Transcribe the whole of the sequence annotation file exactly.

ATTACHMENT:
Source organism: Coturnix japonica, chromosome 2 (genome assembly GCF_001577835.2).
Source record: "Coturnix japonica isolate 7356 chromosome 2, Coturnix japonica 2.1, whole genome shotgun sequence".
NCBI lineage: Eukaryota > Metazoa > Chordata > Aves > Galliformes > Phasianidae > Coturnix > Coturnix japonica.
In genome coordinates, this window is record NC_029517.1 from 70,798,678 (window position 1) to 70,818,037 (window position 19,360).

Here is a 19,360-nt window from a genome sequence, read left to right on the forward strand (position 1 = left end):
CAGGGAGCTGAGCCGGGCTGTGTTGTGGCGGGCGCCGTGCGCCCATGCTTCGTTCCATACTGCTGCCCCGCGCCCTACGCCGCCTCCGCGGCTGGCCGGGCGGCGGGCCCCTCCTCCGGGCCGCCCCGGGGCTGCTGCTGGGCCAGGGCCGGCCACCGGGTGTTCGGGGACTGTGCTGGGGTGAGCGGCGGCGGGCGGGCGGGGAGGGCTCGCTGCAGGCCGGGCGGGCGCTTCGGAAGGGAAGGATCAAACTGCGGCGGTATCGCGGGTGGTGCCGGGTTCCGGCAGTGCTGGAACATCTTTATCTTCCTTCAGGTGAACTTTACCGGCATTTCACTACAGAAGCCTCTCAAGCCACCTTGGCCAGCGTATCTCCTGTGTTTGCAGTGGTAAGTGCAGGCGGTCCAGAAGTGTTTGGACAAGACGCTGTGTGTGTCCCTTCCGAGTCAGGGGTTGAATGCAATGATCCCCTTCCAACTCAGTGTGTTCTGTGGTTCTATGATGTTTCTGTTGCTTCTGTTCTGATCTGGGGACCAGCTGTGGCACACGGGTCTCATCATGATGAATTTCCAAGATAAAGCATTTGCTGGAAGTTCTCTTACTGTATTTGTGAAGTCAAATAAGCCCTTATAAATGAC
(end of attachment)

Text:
Source organism: Coturnix japonica, chromosome 2 (genome assembly GCF_001577835.2).
Source record: "Coturnix japonica isolate 7356 chromosome 2, Coturnix japonica 2.1, whole genome shotgun sequence".
NCBI lineage: Eukaryota > Metazoa > Chordata > Aves > Galliformes > Phasianidae > Coturnix > Coturnix japonica.
In genome coordinates, this window is record NC_029517.1 from 70,798,678 (window position 1) to 70,818,037 (window position 19,360).

Here is a 19,360-nt window from a genome sequence, read left to right on the forward strand (position 1 = left end):
CAGGGAGCTGAGCCGGGCTGTGTTGTGGCGGGCGCCGTGCGCCCATGCTTCGTTCCATACTGCTGCCCCGCGCCCTACGCCGCCTCCGCGGCTGGCCGGGCGGCGGGCCCCTCCTCCGGGCCGCCCCGGGGCTGCTGCTGGGCCAGGGCCGGCCACCGGGTGTTCGGGGACTGTGCTGGGGTGAGCGGCGGCGGGCGGGCGGGGAGGGCTCGCTGCAGGCCGGGCGGGCGCTTCGGAAGGGAAGGATCAAACTGCGGCGGTATCGCGGGTGGTGCCGGGTTCCGGCAGTGCTGGAACATCTTTATCTTCCTTCAGGTGAACTTTACCGGCATTTCACTACAGAAGCCTCTCAAGCCACCTTGGCCAGCGTATCTCCTGTGTTTGCAGTGGTAAGTGCAGGCGGTCCAGAAGTGTTTGGACAAGACGCTGTGTGTGTCCCTTCCGAGTCAGGGGTTGAATGCAATGATCCCCTTCCAACTCAGTGTGTTCTGTGGTTCTATGATGTTTCTGTTGCTTCTGTTCTGATCTGGGGACCAGCTGTGGCACACGGGTCTCATCATGATGAATTTCCAAGATAAAGCATTTGCTGGAAGTTCTCTTACTGTATTTGTGAAGTCAAATAAGCCCTTATAAATGAC